Oh, I'm aware it's not authoritative, Wilbrod. I'm happy to make use of it when I can and ignore it when I can't but I was commenting more on the way they chose to present the information in their documentation. It just seemed odd.

I'm also aware I can easily come to rely on that kind of functionality too much. This is more the case for spelling than for grammar but I can be sadly out without the assistance. Oddly, I find that's less so when writing long hand than it is when typing into a program without a spellchecker. I'm not sure why that is.

Alright, I'm out for a bit. Laterz.

Posted by: cowhand214 | January 18, 2011 4:39 PM | Report abuse

wowiekazowie, front page alert.

Pretty durn quiet under the circumstances.

Posted by: MsJS | January 18, 2011 4:44 PM | Report abuse

Security demands you get another bunny, RD. (Sorry to hear it.)

I would have been better off at the culinary C.I.A., myself, than what college experience I had. I think. And I should have taken more math. I can't think of any career where it's not useful. Okay, maybe not polar coordinates and complex or imaginary vectors, but calculus helps figure out, at least, how other people figure stuff out. A feel for limits.

I think some middle class folks ought to consider the ramifications of having their kid be the smartest kid in a vocational school. Which might not be so easy as some might think, but it could happen. Such kid might become a happy and successful business owner taking that route.

Posted by: Jumper1 | January 18, 2011 4:51 PM | Report abuse

If you eliminated all the fluffy degrees and made everyone get a real major, you would see those kind of statistics turn around in a hurry.

It's about time we recognized that a modern society's *job* is science, engineering, and education, and everything else is a hobby or a regrettable necessity.

Posted by: hayesap8 | January 18, 2011 4:58 PM | Report abuse

Hum, another round from the fantasy land of contemporary education ideology. The conclusion people should be focusing on is the reality that higher education has returned little real value to justify the enormous inflation in tuition that has taken place in the forty years since I went to college. Higher education can get away with this extortion because of its success in marketing the value of its blessing in establishing the level of people's social status. The mindless babble about "critical thinking" should in itself be enough to demonstrate the vacuity of this shapeless abstraction. The performance of higher education should complete the proof of the absence of critical thinking among the educators who are supposed to teach it even if there was actually some real subject to teach. The reality even among the academically most talented is that in graduate school they struggle to achieve some ability to think critically about some narrow subject matter scope. The best of them succeed to some degree.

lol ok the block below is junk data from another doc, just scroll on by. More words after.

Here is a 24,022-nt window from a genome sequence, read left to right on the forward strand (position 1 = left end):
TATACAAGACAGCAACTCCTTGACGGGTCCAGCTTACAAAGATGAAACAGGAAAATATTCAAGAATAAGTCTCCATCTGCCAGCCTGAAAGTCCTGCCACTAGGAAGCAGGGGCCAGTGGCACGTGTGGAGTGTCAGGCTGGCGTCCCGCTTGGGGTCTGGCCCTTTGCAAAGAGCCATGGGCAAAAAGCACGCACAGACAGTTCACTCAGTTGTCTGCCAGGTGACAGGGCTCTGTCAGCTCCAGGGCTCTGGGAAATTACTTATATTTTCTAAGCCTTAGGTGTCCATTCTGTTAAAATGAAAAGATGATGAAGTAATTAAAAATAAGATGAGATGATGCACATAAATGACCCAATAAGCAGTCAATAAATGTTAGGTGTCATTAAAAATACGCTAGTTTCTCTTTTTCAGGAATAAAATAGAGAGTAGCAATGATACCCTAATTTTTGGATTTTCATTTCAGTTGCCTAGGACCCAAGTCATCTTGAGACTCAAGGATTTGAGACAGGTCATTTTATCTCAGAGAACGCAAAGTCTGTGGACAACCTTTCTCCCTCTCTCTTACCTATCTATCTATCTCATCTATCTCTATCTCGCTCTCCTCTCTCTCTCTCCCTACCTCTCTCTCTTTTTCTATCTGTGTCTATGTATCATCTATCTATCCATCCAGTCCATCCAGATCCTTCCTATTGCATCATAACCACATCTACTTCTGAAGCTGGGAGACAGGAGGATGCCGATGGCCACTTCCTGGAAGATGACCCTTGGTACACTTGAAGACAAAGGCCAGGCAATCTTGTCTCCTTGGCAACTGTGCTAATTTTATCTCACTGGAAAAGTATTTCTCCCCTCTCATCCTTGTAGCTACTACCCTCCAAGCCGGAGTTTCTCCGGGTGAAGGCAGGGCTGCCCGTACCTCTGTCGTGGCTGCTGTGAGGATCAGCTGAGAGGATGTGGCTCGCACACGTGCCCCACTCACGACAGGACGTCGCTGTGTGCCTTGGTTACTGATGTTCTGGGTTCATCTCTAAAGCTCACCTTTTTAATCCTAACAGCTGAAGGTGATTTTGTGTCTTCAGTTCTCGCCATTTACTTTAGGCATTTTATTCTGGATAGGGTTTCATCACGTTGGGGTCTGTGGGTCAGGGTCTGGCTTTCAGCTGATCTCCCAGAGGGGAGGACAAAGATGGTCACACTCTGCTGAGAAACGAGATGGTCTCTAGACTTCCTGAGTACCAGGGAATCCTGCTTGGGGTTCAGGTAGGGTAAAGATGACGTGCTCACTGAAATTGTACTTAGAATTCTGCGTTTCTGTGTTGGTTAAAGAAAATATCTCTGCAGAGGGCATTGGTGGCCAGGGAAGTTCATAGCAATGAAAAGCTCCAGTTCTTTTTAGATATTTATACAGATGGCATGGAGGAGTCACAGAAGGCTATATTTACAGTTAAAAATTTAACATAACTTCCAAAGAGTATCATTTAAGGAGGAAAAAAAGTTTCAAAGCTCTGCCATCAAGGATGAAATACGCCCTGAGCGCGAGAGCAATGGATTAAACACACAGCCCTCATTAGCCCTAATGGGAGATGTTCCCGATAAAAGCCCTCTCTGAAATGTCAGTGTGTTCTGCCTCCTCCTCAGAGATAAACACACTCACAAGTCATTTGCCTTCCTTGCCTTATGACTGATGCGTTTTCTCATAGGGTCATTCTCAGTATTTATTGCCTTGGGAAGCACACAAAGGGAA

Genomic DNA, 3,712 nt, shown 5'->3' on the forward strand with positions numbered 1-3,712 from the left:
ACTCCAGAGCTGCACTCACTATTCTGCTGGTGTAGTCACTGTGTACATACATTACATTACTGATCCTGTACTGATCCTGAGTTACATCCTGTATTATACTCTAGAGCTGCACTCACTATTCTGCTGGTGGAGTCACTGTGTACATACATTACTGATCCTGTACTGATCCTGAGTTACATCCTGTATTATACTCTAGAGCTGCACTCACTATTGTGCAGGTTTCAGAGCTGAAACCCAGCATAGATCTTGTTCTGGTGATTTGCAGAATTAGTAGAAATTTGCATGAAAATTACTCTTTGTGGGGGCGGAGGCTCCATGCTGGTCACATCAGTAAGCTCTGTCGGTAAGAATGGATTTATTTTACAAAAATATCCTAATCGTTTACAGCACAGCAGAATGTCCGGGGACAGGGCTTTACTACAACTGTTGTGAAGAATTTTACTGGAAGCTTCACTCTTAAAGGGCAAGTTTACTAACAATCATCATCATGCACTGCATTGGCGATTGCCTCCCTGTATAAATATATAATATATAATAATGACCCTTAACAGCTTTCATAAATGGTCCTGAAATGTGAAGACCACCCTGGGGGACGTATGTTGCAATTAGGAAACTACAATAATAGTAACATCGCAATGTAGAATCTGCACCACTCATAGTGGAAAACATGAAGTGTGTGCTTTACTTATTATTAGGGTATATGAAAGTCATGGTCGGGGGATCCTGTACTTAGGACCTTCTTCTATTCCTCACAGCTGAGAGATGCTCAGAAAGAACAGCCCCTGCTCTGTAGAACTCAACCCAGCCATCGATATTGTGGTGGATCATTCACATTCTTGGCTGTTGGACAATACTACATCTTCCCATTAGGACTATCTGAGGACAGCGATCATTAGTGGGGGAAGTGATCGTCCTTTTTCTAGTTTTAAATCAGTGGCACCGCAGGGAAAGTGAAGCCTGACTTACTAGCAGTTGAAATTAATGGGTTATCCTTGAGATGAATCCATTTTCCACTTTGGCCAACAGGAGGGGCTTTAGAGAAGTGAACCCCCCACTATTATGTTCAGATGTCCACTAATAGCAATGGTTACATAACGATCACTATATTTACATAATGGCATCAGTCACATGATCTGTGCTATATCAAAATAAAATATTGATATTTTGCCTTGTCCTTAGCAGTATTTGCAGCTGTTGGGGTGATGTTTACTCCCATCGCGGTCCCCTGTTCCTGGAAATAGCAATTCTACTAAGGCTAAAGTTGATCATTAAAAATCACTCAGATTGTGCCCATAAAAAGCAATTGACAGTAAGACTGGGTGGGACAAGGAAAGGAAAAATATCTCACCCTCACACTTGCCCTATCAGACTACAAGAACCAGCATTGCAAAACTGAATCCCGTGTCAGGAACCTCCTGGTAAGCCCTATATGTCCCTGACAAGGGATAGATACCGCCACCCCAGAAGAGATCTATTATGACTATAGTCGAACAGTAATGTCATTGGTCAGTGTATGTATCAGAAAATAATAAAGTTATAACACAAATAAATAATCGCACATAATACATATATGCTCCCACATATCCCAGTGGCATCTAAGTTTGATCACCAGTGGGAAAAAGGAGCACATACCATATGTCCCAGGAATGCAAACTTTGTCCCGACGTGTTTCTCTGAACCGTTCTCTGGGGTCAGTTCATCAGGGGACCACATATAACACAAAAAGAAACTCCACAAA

Posted by: dnjake | January 18, 2011 5:03 PM | Report abuse

Does learning history decrease the chances of bad things repeating themselves? Let's run a study...

Posted by: Jumper1 | January 18, 2011 5:10 PM | Report abuse

Did someone say something?

I normally turn off grammar check, cowhand, because I've never found it helpful.

Every job I've ever had that was worth having I got because of my writing skills. I acquired those skills in pursuit of a degree in English. Bachelor of Arts in English with High Honor, 1975.

Somewhere around here I still have the clipping of the Sydney Harris column in which he quoted Albert Speer talking about how he regretted the lopsided technical education he had. If he had been required to take humanities classes, Speer said, he might have recognized the wrong in the Nazi approach to governing. Harris' point was that humanities teach the right questions, ones that humans need to ask in every generation, that go to the heart of what it means to be a moral and productive person.

Posted by: slyness | January 18, 2011 5:26 PM | Report abuse

MsJS: front page alerts only cause traffic if they are really partisan.

I'll fall back on my boring same-old stance. People go to college for many different reasons. Not everyone needs to study the same stuff and develop the same skills to be successful, so why should all college-going people be rated against some standard yardstick that is unrelated to what many of them are looking to achieve?

It is freezing rain here now in earnest. Let's hope it doesn't last too long. Ambient ground temp according to our thingy on the side of the house is only 25. That means if it keeps raining, it could build up a lot on all the dead and dying trees left from the big ice storm 2 years ago.

Posted by: baldinho | January 18, 2011 5:28 PM | Report abuse